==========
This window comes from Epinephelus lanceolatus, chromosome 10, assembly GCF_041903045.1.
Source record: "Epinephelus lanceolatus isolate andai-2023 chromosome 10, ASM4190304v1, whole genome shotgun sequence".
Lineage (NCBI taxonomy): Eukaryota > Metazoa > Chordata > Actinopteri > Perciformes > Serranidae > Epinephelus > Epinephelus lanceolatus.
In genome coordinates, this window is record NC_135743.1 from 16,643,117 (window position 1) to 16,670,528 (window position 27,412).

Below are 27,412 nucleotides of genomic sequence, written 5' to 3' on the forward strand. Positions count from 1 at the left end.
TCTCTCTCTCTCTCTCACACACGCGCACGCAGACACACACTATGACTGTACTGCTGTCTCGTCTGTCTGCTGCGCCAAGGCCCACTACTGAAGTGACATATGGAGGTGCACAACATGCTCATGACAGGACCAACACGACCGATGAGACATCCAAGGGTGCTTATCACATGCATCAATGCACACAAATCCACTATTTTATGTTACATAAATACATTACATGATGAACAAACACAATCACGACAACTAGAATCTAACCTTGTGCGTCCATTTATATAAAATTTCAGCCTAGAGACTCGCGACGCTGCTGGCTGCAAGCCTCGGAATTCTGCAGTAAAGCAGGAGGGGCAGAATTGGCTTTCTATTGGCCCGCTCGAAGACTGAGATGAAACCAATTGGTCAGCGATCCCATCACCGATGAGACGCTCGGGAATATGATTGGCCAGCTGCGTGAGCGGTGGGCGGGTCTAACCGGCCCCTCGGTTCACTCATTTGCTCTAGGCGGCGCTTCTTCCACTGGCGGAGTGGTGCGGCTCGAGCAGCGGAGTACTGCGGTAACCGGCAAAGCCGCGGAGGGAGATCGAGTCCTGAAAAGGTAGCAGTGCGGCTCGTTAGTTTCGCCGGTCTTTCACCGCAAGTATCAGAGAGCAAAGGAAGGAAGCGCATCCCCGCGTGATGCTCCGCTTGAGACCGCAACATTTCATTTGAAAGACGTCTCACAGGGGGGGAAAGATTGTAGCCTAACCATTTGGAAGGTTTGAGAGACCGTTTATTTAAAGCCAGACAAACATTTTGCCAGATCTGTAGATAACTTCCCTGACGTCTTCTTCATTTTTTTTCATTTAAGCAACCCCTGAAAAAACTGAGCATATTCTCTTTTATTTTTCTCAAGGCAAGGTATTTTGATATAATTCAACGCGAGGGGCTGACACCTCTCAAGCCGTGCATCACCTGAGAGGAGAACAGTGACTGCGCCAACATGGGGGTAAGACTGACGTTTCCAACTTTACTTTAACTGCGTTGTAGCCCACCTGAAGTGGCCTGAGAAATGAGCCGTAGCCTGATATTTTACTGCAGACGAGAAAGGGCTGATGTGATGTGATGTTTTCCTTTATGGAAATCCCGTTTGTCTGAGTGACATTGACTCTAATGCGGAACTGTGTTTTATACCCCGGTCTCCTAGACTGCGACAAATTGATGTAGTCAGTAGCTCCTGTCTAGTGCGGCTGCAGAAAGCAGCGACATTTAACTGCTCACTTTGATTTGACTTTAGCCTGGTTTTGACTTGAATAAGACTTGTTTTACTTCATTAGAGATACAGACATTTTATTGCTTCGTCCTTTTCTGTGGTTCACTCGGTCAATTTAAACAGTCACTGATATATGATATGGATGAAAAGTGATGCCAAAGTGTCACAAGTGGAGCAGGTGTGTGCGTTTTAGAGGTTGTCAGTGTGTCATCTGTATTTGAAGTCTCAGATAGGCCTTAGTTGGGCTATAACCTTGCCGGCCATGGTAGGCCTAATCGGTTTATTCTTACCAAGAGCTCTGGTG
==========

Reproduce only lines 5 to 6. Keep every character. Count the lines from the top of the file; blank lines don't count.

Below are 27,412 nucleotides of genomic sequence, written 5' to 3' on the forward strand. Positions count from 1 at the left end.
TCTCTCTCTCTCTCTCACACACGCGCACGCAGACACACACTATGACTGTACTGCTGTCTCGTCTGTCTGCTGCGCCAAGGCCCACTACTGAAGTGACATATGGAGGTGCACAACATGCTCATGACAGGACCAACACGACCGATGAGACATCCAAGGGTGCTTATCACATGCATCAATGCACACAAATCCACTATTTTATGTTACATAAATACATTACATGATGAACAAACACAATCACGACAACTAGAATCTAACCTTGTGCGTCCATTTATATAAAATTTCAGCCTAGAGACTCGCGACGCTGCTGGCTGCAAGCCTCGGAATTCTGCAGTAAAGCAGGAGGGGCAGAATTGGCTTTCTATTGGCCCGCTCGAAGACTGAGATGAAACCAATTGGTCAGCGATCCCATCACCGATGAGACGCTCGGGAATATGATTGGCCAGCTGCGTGAGCGGTGGGCGGGTCTAACCGGCCCCTCGGTTCACTCATTTGCTCTAGGCGGCGCTTCTTCCACTGGCGGAGTGGTGCGGCTCGAGCAGCGGAGTACTGCGGTAACCGGCAAAGCCGCGGAGGGAGATCGAGTCCTGAAAAGGTAGCAGTGCGGCTCGTTAGTTTCGCCGGTCTTTCACCGCAAGTATCAGAGAGCAAAGGAAGGAAGCGCATCCCCGCGTGATGCTCCGCTTGAGACCGCAACATTTCATTTGAAAGACGTCTCACAGGGGGGGAAAGATTGTAGCCTAACCATTTGGAAGGTTTGAGAGACCGTTTATTTAAAGCCAGACAAACATTTTGCCAGATCTGTAGATAACTTCCCTGACGTCTTCTTCATTTTTTTTCATTTAAGCAACCCCTGAAAAAACTGAGCATATTCTCTTTTATTTTTCTCAAGGCAAGGTATTTTGATATAATTCAACGCGAGGGGCTGACACCTCTCAAGCCGTGCATCACCTGAGAGGAGAACAGTGACTGCGCCAACATGGGGGTAAGACTGACGTTTCCAACTTTACTTTAACTGCGTTGTAGCCCACCTGAAGTGGCCTGAGAAATGAGCCGTAGCCTGATATTTTACTGCAGACGAGAAAGGGCTGATGTGATGTGATGTTTTCCTTTATGGAAATCCCGTTTGTCTGAGTGACATTGACTCTAATGCGGAACTGTGTTTTATACCCCGGTCTCCTAGACTGCGACAAATTGATGTAGTCAGTAGCTCCTGTCTAGTGCGGCTGCAGAAAGCAGCGACATTTAACTGCTCACTTTGATTTGACTTTAGCCTGGTTTTGACTTGAATAAGACTTGTTTTACTTCATTAGAGATACAGACATTTTATTGCTTCGTCCTTTTCTGTGGTTCACTCGGTCAATTTAAACAGTCACTGATATATGATATGGATGAAAAGTGATGCCAAAGTGTCACAAGTGGAGCAGGTGTGTGCGTTTTAGAGGTTGTCAGTGTGTCATCTGTATTTGAAGTCTCAGATAGGCCTTAGTTGGGCTATAACCTTGCCGGCCATGGTAGGCCTAATCGGTTTATTCTTACCAAGAGCTCTGGTG